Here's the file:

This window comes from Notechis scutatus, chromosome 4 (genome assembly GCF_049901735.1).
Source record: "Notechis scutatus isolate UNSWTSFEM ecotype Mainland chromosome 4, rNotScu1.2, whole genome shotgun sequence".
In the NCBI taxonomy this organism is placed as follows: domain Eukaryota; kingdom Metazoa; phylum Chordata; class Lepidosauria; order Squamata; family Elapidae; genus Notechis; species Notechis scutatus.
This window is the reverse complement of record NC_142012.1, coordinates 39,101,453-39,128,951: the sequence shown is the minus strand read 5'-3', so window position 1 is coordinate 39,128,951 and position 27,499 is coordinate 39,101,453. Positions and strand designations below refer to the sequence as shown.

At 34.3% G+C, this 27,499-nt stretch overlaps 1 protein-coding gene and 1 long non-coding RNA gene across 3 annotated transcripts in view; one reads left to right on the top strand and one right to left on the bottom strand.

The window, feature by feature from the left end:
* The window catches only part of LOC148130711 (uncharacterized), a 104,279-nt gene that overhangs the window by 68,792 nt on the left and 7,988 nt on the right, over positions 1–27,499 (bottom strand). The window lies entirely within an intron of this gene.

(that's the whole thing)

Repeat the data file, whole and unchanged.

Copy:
This window comes from Notechis scutatus, chromosome 4 (genome assembly GCF_049901735.1).
Source record: "Notechis scutatus isolate UNSWTSFEM ecotype Mainland chromosome 4, rNotScu1.2, whole genome shotgun sequence".
In the NCBI taxonomy this organism is placed as follows: domain Eukaryota; kingdom Metazoa; phylum Chordata; class Lepidosauria; order Squamata; family Elapidae; genus Notechis; species Notechis scutatus.
This window is the reverse complement of record NC_142012.1, coordinates 39,101,453-39,128,951: the sequence shown is the minus strand read 5'-3', so window position 1 is coordinate 39,128,951 and position 27,499 is coordinate 39,101,453. Positions and strand designations below refer to the sequence as shown.

At 34.3% G+C, this 27,499-nt stretch overlaps 1 protein-coding gene and 1 long non-coding RNA gene across 3 annotated transcripts in view; one reads left to right on the top strand and one right to left on the bottom strand.

The window, feature by feature from the left end:
* The window catches only part of LOC148130711 (uncharacterized), a 104,279-nt gene that overhangs the window by 68,792 nt on the left and 7,988 nt on the right, over positions 1–27,499 (bottom strand). The window lies entirely within an intron of this gene.